Kurt pointed out, as everyone was obviously thinking, that the two big constraints are time and money. But, he said, the real issue is “largely a people issue.” If you speak to the right people, they will connect you to the people with the stories. “If you’re willing to work at it, you can get to the point,” he said. However, there is still the issue of money. Jill and Joni both encouraged writers to apply for grants inside the field of study, not just grants to artists and writers. Noting the difficultly of traveling, Lee recommended that writers “think local…It’s easier when your subject is two miles rather than two-thousand miles away.” Every community has stories the whole world will find interesting, he said.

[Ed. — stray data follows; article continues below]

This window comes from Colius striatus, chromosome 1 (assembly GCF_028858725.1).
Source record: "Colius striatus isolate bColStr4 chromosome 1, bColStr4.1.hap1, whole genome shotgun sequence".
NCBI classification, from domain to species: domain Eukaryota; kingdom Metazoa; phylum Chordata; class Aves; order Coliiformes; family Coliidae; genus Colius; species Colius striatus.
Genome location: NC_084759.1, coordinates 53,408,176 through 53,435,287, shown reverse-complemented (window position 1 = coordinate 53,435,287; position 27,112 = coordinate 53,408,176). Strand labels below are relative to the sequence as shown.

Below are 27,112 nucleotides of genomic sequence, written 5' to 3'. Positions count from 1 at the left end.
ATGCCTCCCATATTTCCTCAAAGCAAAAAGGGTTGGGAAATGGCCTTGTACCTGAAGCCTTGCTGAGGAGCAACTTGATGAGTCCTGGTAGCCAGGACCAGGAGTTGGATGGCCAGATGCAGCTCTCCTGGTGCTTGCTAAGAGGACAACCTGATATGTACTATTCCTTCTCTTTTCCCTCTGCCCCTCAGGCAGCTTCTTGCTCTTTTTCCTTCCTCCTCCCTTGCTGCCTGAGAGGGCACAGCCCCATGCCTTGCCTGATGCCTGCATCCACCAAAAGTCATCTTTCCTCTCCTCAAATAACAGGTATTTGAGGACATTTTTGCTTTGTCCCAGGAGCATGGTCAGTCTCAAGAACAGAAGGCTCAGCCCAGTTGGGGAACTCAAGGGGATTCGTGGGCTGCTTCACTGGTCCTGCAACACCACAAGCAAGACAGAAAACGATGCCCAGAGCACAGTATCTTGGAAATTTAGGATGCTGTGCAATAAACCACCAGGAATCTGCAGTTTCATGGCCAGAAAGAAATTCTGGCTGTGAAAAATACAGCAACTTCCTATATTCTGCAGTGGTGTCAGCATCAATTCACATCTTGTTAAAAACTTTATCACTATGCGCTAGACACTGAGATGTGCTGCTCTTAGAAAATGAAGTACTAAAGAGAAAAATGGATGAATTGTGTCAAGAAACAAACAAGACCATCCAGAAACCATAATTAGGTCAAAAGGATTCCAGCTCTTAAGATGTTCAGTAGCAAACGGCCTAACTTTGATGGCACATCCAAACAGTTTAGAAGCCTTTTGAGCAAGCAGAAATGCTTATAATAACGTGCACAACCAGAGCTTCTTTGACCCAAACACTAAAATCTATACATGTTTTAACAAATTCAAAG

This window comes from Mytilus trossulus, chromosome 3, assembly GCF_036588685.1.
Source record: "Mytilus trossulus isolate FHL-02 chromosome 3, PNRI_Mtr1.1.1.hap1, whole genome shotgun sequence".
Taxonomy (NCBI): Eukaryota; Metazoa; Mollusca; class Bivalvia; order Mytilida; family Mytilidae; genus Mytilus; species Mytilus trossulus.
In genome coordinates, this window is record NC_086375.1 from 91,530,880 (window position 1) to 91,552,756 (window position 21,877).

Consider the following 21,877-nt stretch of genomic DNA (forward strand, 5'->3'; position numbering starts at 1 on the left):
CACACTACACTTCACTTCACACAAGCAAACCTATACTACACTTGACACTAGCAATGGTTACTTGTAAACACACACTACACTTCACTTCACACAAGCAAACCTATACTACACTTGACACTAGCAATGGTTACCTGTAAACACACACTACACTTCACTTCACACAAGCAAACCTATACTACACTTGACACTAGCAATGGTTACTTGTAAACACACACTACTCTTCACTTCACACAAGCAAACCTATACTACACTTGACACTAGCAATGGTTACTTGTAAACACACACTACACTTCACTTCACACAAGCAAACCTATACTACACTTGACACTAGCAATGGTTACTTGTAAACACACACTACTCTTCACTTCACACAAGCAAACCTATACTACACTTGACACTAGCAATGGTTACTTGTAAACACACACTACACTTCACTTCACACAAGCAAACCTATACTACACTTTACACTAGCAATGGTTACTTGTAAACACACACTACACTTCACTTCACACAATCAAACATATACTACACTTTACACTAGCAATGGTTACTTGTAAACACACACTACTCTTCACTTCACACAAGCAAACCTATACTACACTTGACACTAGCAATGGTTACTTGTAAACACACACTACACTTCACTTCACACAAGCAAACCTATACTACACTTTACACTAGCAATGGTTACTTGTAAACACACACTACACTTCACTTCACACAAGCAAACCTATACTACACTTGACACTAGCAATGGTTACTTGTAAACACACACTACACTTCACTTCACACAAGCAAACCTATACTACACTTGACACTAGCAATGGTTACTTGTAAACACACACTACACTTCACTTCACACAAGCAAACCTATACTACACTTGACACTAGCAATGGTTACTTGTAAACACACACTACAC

Once you have an idea for a story, how do you find the first source?
Jill recommended looking to the local university. Many universities have specialists in local events or industries who have done their own research, so starting there will be a good place for contacts. Toni also mentioned hanging out at the bars where the people she wanted to interview hung out—make friends with the barkeeper and you’ll know when everyone is coming and going. Essentially: get in touch with the people who know people, who ever that is.
How do you get documents?
To be brief: courthouses. For nearly everything the cops, the courts, or the government has done on most of what you’re researching, you can get copies at the courthouse where it happened. The records are inexpensive, though you will often pay for copies by the page, so things can add up.
What happens when you hit a dead end? How do you even know that has happened?